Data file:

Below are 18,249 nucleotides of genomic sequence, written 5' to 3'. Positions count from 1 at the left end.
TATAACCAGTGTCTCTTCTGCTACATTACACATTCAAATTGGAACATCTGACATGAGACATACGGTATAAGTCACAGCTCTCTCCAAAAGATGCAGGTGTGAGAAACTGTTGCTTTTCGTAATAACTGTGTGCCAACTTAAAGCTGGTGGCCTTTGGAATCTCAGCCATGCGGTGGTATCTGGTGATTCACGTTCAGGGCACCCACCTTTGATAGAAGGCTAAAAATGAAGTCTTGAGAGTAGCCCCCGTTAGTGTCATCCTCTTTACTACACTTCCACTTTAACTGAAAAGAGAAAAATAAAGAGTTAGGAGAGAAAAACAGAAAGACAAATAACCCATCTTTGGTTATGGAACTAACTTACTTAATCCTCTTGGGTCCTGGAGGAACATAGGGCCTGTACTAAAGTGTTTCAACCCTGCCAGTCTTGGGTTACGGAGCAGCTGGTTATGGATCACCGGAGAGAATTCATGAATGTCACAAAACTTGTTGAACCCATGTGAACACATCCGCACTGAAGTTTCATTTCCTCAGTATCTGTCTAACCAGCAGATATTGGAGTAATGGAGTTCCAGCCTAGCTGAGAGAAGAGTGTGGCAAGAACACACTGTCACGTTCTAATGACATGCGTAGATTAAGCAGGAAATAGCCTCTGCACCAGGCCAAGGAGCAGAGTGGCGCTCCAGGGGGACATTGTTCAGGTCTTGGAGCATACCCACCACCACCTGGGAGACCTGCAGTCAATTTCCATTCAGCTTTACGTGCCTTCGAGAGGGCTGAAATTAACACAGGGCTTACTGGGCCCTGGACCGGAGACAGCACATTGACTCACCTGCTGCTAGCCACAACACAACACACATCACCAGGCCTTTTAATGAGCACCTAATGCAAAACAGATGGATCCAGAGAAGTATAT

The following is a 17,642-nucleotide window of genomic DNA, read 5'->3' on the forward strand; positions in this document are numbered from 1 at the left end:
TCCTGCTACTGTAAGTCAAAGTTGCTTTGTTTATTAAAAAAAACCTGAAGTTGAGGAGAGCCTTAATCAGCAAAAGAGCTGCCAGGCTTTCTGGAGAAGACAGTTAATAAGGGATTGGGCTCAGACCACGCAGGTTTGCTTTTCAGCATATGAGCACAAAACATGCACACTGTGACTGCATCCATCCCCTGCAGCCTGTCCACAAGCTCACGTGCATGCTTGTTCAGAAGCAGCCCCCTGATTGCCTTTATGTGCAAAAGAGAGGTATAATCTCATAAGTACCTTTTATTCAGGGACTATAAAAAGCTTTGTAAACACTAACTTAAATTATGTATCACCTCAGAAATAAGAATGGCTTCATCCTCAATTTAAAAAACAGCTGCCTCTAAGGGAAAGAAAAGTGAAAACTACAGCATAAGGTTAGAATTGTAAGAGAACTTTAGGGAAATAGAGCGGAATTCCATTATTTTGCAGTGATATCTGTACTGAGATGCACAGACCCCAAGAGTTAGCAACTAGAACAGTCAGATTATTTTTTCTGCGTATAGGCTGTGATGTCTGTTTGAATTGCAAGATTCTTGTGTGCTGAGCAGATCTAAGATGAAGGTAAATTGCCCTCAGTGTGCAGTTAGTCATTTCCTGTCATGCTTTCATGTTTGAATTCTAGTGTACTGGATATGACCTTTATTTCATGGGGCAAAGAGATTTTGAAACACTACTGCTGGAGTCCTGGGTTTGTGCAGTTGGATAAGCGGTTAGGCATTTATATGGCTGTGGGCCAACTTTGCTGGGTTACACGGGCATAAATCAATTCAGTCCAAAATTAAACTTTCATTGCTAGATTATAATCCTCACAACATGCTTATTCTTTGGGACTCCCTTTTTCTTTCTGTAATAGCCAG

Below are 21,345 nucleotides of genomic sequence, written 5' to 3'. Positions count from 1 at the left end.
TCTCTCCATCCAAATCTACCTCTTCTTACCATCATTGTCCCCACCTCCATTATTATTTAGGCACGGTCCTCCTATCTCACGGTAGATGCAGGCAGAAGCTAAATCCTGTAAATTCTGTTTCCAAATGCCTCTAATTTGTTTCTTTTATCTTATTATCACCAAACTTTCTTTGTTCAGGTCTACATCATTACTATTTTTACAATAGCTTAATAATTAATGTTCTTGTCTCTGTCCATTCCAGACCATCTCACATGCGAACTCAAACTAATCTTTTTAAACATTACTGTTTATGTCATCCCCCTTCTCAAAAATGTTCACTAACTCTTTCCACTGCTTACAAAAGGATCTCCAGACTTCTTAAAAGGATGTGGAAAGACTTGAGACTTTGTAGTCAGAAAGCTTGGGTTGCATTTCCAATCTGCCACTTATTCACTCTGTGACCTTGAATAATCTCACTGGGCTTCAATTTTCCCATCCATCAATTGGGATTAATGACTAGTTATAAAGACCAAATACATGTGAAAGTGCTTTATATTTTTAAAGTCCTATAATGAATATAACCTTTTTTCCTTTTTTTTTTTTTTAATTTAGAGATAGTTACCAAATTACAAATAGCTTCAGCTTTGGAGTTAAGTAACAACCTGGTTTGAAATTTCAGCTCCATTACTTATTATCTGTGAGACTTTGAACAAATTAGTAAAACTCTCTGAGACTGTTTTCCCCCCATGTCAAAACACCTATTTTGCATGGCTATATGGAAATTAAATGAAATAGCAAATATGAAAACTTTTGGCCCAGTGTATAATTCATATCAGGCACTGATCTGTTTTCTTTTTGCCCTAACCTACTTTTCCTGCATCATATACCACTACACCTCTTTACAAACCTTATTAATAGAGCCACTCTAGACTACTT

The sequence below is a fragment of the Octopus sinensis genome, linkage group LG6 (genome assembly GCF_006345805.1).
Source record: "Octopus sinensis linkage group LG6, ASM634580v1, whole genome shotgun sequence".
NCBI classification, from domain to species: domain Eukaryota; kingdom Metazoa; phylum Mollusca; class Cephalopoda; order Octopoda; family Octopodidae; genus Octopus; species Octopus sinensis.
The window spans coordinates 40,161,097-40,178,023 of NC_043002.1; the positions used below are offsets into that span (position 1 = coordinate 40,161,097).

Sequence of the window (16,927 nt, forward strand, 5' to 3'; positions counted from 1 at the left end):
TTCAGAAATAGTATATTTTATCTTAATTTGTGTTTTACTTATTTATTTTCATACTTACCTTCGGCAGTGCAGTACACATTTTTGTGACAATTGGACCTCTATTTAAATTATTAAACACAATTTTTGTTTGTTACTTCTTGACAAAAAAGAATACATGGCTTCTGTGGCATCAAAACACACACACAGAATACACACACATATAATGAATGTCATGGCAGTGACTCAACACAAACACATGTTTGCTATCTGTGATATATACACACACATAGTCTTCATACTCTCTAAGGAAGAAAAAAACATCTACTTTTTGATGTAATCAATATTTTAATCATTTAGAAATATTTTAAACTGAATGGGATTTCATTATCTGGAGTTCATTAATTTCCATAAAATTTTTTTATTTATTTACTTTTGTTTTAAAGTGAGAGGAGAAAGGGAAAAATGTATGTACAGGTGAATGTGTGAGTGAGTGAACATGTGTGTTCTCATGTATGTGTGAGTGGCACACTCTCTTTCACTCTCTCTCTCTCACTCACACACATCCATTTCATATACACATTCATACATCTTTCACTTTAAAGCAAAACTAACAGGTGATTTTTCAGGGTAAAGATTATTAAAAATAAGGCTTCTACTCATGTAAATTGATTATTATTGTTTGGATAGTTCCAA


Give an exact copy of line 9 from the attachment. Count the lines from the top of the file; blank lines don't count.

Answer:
NCBI classification, from domain to species: domain Eukaryota; kingdom Metazoa; phylum Mollusca; class Cephalopoda; order Octopoda; family Octopodidae; genus Octopus; species Octopus sinensis.